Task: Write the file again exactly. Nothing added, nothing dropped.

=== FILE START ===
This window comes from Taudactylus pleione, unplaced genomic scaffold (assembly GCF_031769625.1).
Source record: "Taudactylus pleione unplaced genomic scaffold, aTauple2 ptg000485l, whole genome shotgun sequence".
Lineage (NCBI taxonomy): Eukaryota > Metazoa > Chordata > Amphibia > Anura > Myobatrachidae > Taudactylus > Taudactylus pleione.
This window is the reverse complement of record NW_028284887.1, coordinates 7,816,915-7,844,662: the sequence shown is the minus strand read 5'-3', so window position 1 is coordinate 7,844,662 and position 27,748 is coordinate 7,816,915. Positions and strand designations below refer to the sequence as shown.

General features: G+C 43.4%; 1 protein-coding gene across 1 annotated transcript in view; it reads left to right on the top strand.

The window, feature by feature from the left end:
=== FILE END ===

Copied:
This window comes from Taudactylus pleione, unplaced genomic scaffold (assembly GCF_031769625.1).
Source record: "Taudactylus pleione unplaced genomic scaffold, aTauple2 ptg000485l, whole genome shotgun sequence".
Lineage (NCBI taxonomy): Eukaryota > Metazoa > Chordata > Amphibia > Anura > Myobatrachidae > Taudactylus > Taudactylus pleione.
This window is the reverse complement of record NW_028284887.1, coordinates 7,816,915-7,844,662: the sequence shown is the minus strand read 5'-3', so window position 1 is coordinate 7,844,662 and position 27,748 is coordinate 7,816,915. Positions and strand designations below refer to the sequence as shown.

General features: G+C 43.4%; 1 protein-coding gene across 1 annotated transcript in view; it reads left to right on the top strand.

The window, feature by feature from the left end: